My first visit to Philmont in 1989 was for what is basically now trek #1 (it was #4 then). This is a nice trek, especially for younger crews, that begins in the central part of the ranch and ends in the south. In 1989, we had two crews (10 boys & 4 adults) of 13 & 14 year old boys and had a great time. This was when the age rule was "13 by January 1."
The bus will drop your crew off beside the highway in Turkey Creek Canyon. After the ranger works with your crew leader and navigator on orienteering skills, you will begin going "up" almost immediately and wind up at Vaca for ranger training.
After a night at Vaca, you will continue your upward travel to Deer Lake Mesa. Normally, Deer Lake Mesa is a dry camp so you'll want to take extra water. For our '89 crews, this was probably the toughest day of the trek as we weren't accustomed to the altitude.
Your ranger will depart the next morning and you'll be off to the commissary at Ute Gulch for food pickup prior to travelling on to Cimarroncito. If you get an early start, you might have time to stop by Harlan for shotgun shooting.
At Cito, you will have a layover day. Cito has a nice environmental awareness program and a super rock climbing program. You'll also probably do your conservation project near Cito.
From Cito, your next stop is Clarks Fork, a camp that features western programs. Your crew will have their horse rides here and you'll enjoy a chuck wagon supper and a nice campfire program.
From Clarks Fork, you will travel to Black Mountain. Get an early start if at all possible. I seem to remember that you travel south to Shaefers Pass and then take the trail west toward the Black Mountain Camp. This is a strenuous trip but you should be getting accustomed to the altitude by now. When you reach Shaefers Pass, your crew will have an opportunity to take a side hike to the Tooth of Time. If you do this, be sure to take at least 2-quarts of water per crew member.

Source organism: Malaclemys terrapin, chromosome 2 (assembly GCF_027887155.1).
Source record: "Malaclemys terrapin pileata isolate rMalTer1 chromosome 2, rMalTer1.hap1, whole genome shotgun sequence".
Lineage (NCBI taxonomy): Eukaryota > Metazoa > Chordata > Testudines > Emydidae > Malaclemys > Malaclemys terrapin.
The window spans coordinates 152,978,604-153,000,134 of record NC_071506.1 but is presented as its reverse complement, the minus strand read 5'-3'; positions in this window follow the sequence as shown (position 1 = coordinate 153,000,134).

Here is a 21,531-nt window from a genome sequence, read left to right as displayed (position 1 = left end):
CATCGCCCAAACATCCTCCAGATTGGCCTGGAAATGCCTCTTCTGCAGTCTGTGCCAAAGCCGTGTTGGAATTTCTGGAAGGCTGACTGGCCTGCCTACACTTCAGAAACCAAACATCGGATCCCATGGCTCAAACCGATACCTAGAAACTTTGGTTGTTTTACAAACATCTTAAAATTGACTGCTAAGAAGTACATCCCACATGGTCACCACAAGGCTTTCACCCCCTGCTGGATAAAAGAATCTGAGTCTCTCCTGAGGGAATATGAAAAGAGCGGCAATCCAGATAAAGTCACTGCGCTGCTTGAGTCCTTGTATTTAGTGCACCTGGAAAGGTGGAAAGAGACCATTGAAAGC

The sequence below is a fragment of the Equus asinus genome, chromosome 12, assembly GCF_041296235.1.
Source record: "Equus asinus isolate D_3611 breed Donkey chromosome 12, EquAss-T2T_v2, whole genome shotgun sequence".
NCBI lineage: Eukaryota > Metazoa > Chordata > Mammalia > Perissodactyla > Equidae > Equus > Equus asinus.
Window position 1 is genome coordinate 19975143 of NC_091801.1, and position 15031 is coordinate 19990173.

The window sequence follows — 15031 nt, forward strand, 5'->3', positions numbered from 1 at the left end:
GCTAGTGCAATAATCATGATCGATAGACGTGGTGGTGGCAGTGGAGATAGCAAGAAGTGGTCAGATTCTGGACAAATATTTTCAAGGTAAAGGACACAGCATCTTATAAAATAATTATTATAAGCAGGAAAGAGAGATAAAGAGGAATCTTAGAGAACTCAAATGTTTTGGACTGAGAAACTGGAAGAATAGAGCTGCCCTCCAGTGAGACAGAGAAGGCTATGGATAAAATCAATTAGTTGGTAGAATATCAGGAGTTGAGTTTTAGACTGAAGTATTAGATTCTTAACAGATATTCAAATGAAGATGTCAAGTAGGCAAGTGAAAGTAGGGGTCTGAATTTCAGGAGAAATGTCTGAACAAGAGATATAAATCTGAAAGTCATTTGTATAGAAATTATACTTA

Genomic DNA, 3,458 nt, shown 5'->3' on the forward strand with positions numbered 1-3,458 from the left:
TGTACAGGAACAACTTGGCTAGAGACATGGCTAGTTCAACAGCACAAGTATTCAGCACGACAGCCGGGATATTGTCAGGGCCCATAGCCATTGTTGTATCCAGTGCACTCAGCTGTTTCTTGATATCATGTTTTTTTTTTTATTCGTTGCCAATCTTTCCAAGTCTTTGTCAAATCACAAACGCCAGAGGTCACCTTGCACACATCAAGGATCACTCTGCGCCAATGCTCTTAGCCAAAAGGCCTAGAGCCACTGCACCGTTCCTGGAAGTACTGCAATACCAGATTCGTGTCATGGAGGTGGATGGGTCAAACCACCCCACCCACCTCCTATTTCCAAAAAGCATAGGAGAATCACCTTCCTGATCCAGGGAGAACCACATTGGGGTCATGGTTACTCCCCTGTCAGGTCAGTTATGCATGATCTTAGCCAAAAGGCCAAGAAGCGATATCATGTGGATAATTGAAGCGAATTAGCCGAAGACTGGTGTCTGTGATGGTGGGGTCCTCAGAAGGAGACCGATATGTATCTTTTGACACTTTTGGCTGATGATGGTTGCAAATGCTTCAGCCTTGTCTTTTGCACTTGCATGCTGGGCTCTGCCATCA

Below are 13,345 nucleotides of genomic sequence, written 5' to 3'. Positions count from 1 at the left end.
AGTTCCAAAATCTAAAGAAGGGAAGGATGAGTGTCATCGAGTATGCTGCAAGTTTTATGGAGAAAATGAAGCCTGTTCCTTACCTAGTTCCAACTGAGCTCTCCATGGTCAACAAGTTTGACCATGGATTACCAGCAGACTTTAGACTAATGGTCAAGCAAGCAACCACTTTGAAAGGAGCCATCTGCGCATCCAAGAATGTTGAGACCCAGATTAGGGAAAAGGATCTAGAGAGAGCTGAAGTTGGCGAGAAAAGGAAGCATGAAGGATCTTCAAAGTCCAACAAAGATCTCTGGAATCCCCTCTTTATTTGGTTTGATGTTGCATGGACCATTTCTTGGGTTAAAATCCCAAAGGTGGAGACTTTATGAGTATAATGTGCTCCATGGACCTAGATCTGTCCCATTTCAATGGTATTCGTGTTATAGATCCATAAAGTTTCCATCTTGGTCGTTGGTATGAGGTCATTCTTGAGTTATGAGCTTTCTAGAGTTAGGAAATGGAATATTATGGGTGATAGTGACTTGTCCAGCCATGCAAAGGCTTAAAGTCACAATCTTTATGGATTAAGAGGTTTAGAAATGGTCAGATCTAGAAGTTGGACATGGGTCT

If you decide not to take the side hike to the Tooth, you'll probably get to the Black Mountain Camp in time for all the programs which include blacksmithing and black powder rifle shooting. In any case, you will reach Black in time for the campfire program. Be sure to check the side of the main cabin to see if a mirror is still there. It was on the cabin in '89 and was still there in '95. I have photos of my wife "checking her face" during both treks.
From Black, your next stop is a food pick-up at the Phillips Junction Commissary. I seem to remember a fairly well stocked trading post at PJ too. After picking up supplies, you will be off to Buck Creek, a trail camp. Be sure to purify your water completely at this camp as there are usually cattle in the area.
From Buck Creek, your next destination is Apache Springs. Several different program opportunities are available at this camp. Encourage the boys to take advantage of the sweat lodge.
Soon after departing Buck Creek, you will begin hiking along the beautiful Rayado Creek. The trail will take you to Fish Camp, one of the south country's feature camps. Lots of opportunities for fishing here as the Rayado and Agua Fria Creeks meet. You will understand why Waite Phillips selected this location for his "Fish Camp."
Get up early the next morning because you want to reach the New Abreu Camp in time for the afternoon programs. If you depart Fish Camp by 6 a.m., you will be able to make Abreu by noon. You will really enjoy Abreu because there is a cantina with cold root beer. The burrow racing is also fun and the PEAKS book says they have a Mexican dinner there too.
After spending your final night on the trail, you will need to hike to the Zastrow Turnaround where the big yellow bus will meet your crew. The hike in from Abreu is easy but there is one thing you need watch. Just before you reach the Zastrow Camp, the trail will look like it disappears into the Rayado. It doesn't...back track a few yards and look up to the right and find the "real" trail which will take you to a bridge that crosses the Rayado at Zastrow.
If you have time, visit Gilwell Hall and the other buidings at Zastrow as this is the national home for Wood Badge. If Wood Badge isn't in session, this is a good place to eat lunch as there are picnic tables. If Wood Badge is in session, please don't bother the participants.
Enjoy your trek! You've selected a good one!
Calvin H. Gray
Scoutmaster, Troop 405
I used to be an Owl (WM-62-2-98 @ Philmont)